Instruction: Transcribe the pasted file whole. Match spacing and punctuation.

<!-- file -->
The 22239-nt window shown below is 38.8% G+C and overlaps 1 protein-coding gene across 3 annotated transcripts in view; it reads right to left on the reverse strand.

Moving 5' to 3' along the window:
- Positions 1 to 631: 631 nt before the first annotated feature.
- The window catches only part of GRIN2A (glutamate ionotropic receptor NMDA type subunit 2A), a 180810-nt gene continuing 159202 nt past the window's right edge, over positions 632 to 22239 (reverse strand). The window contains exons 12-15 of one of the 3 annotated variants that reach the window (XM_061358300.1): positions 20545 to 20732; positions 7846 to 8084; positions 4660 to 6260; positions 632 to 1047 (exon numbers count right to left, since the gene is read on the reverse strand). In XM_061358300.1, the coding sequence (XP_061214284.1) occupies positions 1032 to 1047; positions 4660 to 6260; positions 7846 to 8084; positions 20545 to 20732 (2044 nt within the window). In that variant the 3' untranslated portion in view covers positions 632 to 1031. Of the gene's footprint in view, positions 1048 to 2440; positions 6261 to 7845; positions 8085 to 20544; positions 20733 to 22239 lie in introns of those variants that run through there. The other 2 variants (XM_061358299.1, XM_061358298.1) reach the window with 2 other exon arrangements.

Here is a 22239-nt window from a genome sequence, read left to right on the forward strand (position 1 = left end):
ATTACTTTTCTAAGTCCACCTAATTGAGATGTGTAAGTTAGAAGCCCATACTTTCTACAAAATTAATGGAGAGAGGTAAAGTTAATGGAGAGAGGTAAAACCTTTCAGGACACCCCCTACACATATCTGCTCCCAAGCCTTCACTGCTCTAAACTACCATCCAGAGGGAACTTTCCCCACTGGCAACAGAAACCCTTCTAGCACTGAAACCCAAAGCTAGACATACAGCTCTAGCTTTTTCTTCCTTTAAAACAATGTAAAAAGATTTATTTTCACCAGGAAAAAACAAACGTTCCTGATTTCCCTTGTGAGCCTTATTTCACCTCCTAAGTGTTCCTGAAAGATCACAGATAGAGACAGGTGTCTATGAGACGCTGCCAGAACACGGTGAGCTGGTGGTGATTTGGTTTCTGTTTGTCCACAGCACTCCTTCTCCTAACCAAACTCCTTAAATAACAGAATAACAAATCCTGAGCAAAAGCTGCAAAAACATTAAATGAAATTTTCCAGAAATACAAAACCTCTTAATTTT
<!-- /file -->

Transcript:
The 22239-nt window shown below is 38.8% G+C and overlaps 1 protein-coding gene across 3 annotated transcripts in view; it reads right to left on the reverse strand.

Moving 5' to 3' along the window:
- Positions 1 to 631: 631 nt before the first annotated feature.
- The window catches only part of GRIN2A (glutamate ionotropic receptor NMDA type subunit 2A), a 180810-nt gene continuing 159202 nt past the window's right edge, over positions 632 to 22239 (reverse strand). The window contains exons 12-15 of one of the 3 annotated variants that reach the window (XM_061358300.1): positions 20545 to 20732; positions 7846 to 8084; positions 4660 to 6260; positions 632 to 1047 (exon numbers count right to left, since the gene is read on the reverse strand). In XM_061358300.1, the coding sequence (XP_061214284.1) occupies positions 1032 to 1047; positions 4660 to 6260; positions 7846 to 8084; positions 20545 to 20732 (2044 nt within the window). In that variant the 3' untranslated portion in view covers positions 632 to 1031. Of the gene's footprint in view, positions 1048 to 2440; positions 6261 to 7845; positions 8085 to 20544; positions 20733 to 22239 lie in introns of those variants that run through there. The other 2 variants (XM_061358299.1, XM_061358298.1) reach the window with 2 other exon arrangements.

Here is a 22239-nt window from a genome sequence, read left to right on the forward strand (position 1 = left end):
ATTACTTTTCTAAGTCCACCTAATTGAGATGTGTAAGTTAGAAGCCCATACTTTCTACAAAATTAATGGAGAGAGGTAAAGTTAATGGAGAGAGGTAAAACCTTTCAGGACACCCCCTACACATATCTGCTCCCAAGCCTTCACTGCTCTAAACTACCATCCAGAGGGAACTTTCCCCACTGGCAACAGAAACCCTTCTAGCACTGAAACCCAAAGCTAGACATACAGCTCTAGCTTTTTCTTCCTTTAAAACAATGTAAAAAGATTTATTTTCACCAGGAAAAAACAAACGTTCCTGATTTCCCTTGTGAGCCTTATTTCACCTCCTAAGTGTTCCTGAAAGATCACAGATAGAGACAGGTGTCTATGAGACGCTGCCAGAACACGGTGAGCTGGTGGTGATTTGGTTTCTGTTTGTCCACAGCACTCCTTCTCCTAACCAAACTCCTTAAATAACAGAATAACAAATCCTGAGCAAAAGCTGCAAAAACATTAAATGAAATTTTCCAGAAATACAAAACCTCTTAATTTT